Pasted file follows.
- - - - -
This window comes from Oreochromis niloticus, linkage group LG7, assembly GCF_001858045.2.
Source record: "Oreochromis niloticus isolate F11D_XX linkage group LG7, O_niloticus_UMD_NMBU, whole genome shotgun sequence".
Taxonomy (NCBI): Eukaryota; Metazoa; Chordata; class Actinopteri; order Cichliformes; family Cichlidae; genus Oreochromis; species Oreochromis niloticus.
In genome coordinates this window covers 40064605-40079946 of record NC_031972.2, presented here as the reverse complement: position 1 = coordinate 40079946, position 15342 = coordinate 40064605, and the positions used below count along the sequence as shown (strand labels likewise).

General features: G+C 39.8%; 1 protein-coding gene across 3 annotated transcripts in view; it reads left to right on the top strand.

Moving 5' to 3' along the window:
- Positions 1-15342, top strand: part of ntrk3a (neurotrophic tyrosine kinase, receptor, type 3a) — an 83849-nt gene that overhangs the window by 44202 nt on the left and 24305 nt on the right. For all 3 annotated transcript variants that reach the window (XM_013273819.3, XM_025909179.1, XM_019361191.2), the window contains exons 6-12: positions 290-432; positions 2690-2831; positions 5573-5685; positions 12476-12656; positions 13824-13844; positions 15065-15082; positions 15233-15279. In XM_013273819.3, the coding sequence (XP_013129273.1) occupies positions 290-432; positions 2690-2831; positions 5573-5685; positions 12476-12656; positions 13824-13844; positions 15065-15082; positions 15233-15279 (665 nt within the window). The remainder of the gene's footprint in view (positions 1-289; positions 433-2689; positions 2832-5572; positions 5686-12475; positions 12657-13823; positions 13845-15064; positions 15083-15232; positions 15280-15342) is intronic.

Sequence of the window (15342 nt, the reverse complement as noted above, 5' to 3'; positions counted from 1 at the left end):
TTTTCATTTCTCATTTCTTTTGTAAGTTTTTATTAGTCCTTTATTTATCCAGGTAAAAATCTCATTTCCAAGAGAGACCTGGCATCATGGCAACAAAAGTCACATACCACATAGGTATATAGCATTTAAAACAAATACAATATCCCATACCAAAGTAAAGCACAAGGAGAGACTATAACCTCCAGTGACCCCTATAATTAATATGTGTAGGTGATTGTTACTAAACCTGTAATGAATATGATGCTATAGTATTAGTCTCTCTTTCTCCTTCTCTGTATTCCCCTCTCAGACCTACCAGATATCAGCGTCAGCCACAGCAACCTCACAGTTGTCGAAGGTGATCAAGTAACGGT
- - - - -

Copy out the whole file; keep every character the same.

This window comes from Oreochromis niloticus, linkage group LG7, assembly GCF_001858045.2.
Source record: "Oreochromis niloticus isolate F11D_XX linkage group LG7, O_niloticus_UMD_NMBU, whole genome shotgun sequence".
Taxonomy (NCBI): Eukaryota; Metazoa; Chordata; class Actinopteri; order Cichliformes; family Cichlidae; genus Oreochromis; species Oreochromis niloticus.
In genome coordinates this window covers 40064605-40079946 of record NC_031972.2, presented here as the reverse complement: position 1 = coordinate 40079946, position 15342 = coordinate 40064605, and the positions used below count along the sequence as shown (strand labels likewise).

General features: G+C 39.8%; 1 protein-coding gene across 3 annotated transcripts in view; it reads left to right on the top strand.

Moving 5' to 3' along the window:
- Positions 1-15342, top strand: part of ntrk3a (neurotrophic tyrosine kinase, receptor, type 3a) — an 83849-nt gene that overhangs the window by 44202 nt on the left and 24305 nt on the right. For all 3 annotated transcript variants that reach the window (XM_013273819.3, XM_025909179.1, XM_019361191.2), the window contains exons 6-12: positions 290-432; positions 2690-2831; positions 5573-5685; positions 12476-12656; positions 13824-13844; positions 15065-15082; positions 15233-15279. In XM_013273819.3, the coding sequence (XP_013129273.1) occupies positions 290-432; positions 2690-2831; positions 5573-5685; positions 12476-12656; positions 13824-13844; positions 15065-15082; positions 15233-15279 (665 nt within the window). The remainder of the gene's footprint in view (positions 1-289; positions 433-2689; positions 2832-5572; positions 5686-12475; positions 12657-13823; positions 13845-15064; positions 15083-15232; positions 15280-15342) is intronic.

Sequence of the window (15342 nt, the reverse complement as noted above, 5' to 3'; positions counted from 1 at the left end):
TTTTCATTTCTCATTTCTTTTGTAAGTTTTTATTAGTCCTTTATTTATCCAGGTAAAAATCTCATTTCCAAGAGAGACCTGGCATCATGGCAACAAAAGTCACATACCACATAGGTATATAGCATTTAAAACAAATACAATATCCCATACCAAAGTAAAGCACAAGGAGAGACTATAACCTCCAGTGACCCCTATAATTAATATGTGTAGGTGATTGTTACTAAACCTGTAATGAATATGATGCTATAGTATTAGTCTCTCTTTCTCCTTCTCTGTATTCCCCTCTCAGACCTACCAGATATCAGCGTCAGCCACAGCAACCTCACAGTTGTCGAAGGTGATCAAGTAACGGT